person with cold flu symptoms

COVID-19, Flu, And Lyme Disease: How To Tell Symptoms Apart

Now that flu season has arrived, it may be hard to differentiate the symptoms of a typical flu from other health threats such as the COVID-19 pandemic and Lyme disease. The three conditions are all caused by different things, but can have eerily similar symptoms that make it difficult to determine what exactly is going in your body when you start to feel ill.

That being said, there are some ways to tell the three conditions apart. Since treatments vary significantly (as well as the potential outcomes of each type of infection), it’s important to be able to make the distinction. So, what are the symptoms of COVID-19, flu, and Lyme disease, and what can you do to tell them apart if you happen to fall ill? Read on to learn all you need to know.

What do the early symptoms of COVID-19 infection feel like?

COVID-19 has a varied list of symptoms. If you contract the infection, you’re unlikely to experience every symptom at once. Because of this, it can be difficult to know whether you should seek out testing, stay home and self-manage the symptoms until the infection clears, or head to your nearest emergency department.

Since COVID-19 infections range from asymptomatic to severe, knowing the early signs can make a huge difference in how the infection takes its course. Some of the most common early symptoms of COVID-19 include:

  • Fever
  • Cough
  • Tiredness
  • Loss of taste or smell
person coughing covering mouth
Image by Towfiqu barbhuiya on Unsplash: Is coughing a symptom of Lyme disease?

Some less common symptoms of COVID-19 include:

  • Sore throat
  • Headache
  • Aches and pains
  • Diarrhea
  • A skin rash
  • Discoloration of the fingers or toes
  • Eye redness and irritation

Many of these symptoms are either non-specific or mimic other types of conditions. For example, eye redness and irritation, headache, diarrhea, and fever could all be caused by a variety of things and aren’t just indictive of COVID-19. The same can be said for both the flu and Lyme disease.

What are the early symptoms of Lyme disease?

The early symptoms of Lyme disease are similar to many that may be experienced with COVID-19. The symptoms most often seen in people with the bacterial Lyme infection include:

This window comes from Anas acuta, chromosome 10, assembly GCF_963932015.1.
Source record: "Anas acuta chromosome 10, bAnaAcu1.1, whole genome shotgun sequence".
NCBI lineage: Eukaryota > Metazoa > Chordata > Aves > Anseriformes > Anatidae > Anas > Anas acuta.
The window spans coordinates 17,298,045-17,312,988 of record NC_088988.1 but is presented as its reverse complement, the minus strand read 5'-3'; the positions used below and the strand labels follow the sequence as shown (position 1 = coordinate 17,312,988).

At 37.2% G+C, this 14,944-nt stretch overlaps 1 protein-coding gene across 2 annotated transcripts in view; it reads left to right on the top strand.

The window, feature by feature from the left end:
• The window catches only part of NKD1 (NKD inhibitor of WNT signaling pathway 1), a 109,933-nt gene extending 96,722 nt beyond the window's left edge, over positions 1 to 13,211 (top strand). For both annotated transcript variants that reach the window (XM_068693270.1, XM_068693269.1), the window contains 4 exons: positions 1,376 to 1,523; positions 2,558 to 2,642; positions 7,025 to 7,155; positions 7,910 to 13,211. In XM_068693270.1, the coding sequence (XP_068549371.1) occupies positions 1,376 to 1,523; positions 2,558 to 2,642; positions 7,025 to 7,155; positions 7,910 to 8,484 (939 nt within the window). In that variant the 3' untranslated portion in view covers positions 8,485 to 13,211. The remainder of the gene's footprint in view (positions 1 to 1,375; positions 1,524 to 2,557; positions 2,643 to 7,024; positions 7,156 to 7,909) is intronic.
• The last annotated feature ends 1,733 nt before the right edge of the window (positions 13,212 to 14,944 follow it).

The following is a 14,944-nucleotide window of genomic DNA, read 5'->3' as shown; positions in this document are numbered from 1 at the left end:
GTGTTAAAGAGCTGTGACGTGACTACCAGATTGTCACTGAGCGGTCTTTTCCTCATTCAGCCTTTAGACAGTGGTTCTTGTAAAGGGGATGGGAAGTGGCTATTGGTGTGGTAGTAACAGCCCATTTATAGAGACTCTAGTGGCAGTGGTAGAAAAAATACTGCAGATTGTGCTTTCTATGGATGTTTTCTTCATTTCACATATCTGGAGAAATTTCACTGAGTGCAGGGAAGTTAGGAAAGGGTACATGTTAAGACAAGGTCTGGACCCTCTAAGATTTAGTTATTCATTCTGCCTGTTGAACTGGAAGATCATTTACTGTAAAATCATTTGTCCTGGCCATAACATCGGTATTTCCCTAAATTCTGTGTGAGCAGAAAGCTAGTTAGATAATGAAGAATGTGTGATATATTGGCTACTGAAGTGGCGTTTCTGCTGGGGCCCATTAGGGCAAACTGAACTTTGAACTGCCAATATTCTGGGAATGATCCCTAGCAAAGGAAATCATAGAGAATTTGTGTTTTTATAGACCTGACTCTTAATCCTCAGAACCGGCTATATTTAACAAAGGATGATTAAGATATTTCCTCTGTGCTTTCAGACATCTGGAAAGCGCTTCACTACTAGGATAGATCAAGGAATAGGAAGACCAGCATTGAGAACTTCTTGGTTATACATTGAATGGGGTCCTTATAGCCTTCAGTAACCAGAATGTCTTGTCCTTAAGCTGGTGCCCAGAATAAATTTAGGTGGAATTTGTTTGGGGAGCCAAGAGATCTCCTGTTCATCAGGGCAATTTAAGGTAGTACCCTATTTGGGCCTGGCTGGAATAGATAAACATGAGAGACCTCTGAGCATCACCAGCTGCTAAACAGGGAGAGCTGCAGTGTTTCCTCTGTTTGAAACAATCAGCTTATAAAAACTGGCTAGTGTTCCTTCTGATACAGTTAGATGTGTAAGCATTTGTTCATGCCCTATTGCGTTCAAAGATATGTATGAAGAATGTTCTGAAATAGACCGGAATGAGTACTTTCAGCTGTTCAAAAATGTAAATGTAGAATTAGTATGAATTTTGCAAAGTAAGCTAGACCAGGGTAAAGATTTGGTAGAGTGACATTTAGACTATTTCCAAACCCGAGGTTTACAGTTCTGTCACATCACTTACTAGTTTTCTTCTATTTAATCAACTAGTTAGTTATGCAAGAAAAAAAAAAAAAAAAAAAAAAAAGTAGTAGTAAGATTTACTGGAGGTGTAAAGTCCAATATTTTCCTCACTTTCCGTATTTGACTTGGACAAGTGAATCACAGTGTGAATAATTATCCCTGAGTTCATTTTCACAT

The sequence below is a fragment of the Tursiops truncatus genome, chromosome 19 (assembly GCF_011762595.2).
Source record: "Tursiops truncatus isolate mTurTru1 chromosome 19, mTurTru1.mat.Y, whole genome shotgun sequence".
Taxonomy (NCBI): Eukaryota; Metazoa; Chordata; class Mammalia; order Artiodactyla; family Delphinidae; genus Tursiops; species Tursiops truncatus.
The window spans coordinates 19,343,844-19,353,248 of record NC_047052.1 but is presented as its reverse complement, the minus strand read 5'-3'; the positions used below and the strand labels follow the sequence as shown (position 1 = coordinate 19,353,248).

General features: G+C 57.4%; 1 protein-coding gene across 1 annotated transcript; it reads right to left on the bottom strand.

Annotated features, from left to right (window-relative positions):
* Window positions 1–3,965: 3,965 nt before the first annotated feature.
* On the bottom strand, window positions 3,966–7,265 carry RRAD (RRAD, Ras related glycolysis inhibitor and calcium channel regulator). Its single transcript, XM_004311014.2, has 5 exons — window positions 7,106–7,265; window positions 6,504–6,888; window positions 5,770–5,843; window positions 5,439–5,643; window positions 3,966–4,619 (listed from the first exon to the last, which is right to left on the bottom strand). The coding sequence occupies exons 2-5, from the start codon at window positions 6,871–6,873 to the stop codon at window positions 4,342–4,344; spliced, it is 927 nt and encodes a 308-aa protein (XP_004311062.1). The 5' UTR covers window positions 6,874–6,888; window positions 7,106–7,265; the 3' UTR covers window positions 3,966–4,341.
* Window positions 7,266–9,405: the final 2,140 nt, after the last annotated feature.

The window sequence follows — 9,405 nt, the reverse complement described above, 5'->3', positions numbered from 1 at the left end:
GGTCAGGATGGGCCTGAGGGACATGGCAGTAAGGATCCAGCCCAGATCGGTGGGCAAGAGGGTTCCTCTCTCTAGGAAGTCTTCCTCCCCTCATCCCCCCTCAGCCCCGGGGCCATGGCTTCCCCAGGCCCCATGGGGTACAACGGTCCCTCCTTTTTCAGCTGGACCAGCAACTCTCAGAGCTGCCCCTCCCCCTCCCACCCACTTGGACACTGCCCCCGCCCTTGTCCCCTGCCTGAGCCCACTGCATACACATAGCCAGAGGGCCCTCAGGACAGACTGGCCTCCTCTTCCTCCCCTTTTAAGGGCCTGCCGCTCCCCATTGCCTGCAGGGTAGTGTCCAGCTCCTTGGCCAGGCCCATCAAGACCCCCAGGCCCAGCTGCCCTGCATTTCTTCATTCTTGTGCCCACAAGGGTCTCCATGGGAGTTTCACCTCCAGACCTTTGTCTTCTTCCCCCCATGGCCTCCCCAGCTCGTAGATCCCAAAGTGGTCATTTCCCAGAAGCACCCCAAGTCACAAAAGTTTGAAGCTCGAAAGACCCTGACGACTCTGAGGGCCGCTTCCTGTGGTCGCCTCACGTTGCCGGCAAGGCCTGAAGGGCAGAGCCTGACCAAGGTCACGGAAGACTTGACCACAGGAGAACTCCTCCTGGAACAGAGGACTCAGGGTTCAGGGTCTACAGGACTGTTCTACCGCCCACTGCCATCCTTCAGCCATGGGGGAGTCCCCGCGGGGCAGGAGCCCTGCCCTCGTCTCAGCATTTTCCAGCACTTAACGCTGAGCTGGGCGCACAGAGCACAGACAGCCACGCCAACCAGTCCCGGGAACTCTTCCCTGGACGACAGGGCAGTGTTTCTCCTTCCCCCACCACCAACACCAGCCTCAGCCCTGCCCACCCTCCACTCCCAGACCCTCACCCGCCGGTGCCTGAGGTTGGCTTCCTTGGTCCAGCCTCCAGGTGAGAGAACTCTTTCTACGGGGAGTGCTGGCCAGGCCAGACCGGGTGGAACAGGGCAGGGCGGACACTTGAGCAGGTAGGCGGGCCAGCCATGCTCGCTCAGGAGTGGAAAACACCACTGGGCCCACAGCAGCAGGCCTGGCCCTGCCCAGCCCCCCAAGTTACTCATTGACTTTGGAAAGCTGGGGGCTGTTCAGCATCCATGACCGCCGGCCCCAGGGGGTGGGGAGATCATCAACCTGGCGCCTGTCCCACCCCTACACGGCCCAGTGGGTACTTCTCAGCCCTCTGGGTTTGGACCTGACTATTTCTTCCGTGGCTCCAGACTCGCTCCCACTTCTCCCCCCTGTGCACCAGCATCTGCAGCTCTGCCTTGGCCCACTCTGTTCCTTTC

• A rash that can sometimes be shaped like a bullseye
  • Fever
  • Chills
  • Headache
  • Fatigue
  • Muscle and joint aches
  • Swollen lymph nodes

If Lyme is left untreated, other symptoms can also occur such as severe headaches, skin rashes, heart and neurological disorders, and arthritis.

What are the early symptoms of the flu?

The flu is a highly common illness and presents similarly to both the early symptoms of Lyme disease and COVID-19. People who get the flu typically experience non-specific symptoms such as:

  • Fever
  • Chills
  • Cough
  • Sore throat
  • Runny or stuffy nose
  • Muscle or body aches
  • Headaches
  • Fatigue
  • Vomiting and diarrhea (more common in children and less likely in adults)

As you can see, all three infections have crossover symptoms.

What symptoms occur in COVID-19, flu, and Lyme disease?

While all three infections are caused by different pathogens, they can all present with:

  • Headaches
  • Fever
  • Muscle aches
  • Fatigue

These symptoms, however, are where the crossovers tend to stop. When you’re considering a COVID-19 infection and have all the aforementioned symptoms, you will also want to consider the other symptoms of COVID-19 as well. One markedly specific symptom of COVID-19 is a loss of taste and smell, which does not occur with Lyme disease or the flu.

When it comes to the flu, a runny or stuffy nose could be a good indicator that you do not have Lyme disease or a COVID-19 infection, as those two infections do not typically present with that symptom.

Lyme disease, although harder to diagnose because of its non-specific symptoms, has a couple of key indicators such as a bullseye rash at the site of the tick bite and swollen lymph nodes. That being said, swollen lymph nodes are a very rare side effect of a COVID-19 infection, so it may be helpful to get checked for both Lyme disease and COVID-19 if that symptom is present.

person with symptoms wearing mask
Image by Engin Akyurt on Unsplash: Does Lyme disease feel like the flu?

How to differentiate between COVID-19, flu, and Lyme disease

Besides looking at specific symptoms, you can also use your own lifestyle as a way to determine the most likely explanation for your symptoms. For example, if you tend to interact with only a small group of people and hike in wooded areas a lot, there’s a good chance that your symptoms stem from Lyme disease rather than one of the other two infections.

Community transmission of the flu and COVID-19 is the highest reason for the spread, so if you haven’t been around anyone with either, it’s unlikely that you have one of these conditions. On the other hand, if you spend a lot of time with others (especially without social distancing) and are rarely in areas where ticks are prevalent, it’s unlikely that you have Lyme disease.

COVID-19, flu, and Lyme disease can all lead to serious and severe complications. This means that no matter what, you should always see your doctor if you present with any of the aforementioned symptoms. Being safe when it comes to all three infections could mean the difference between severe and debilitating illness and a quick recovery.

Featured image by Andrea Piacquadio on Pexels

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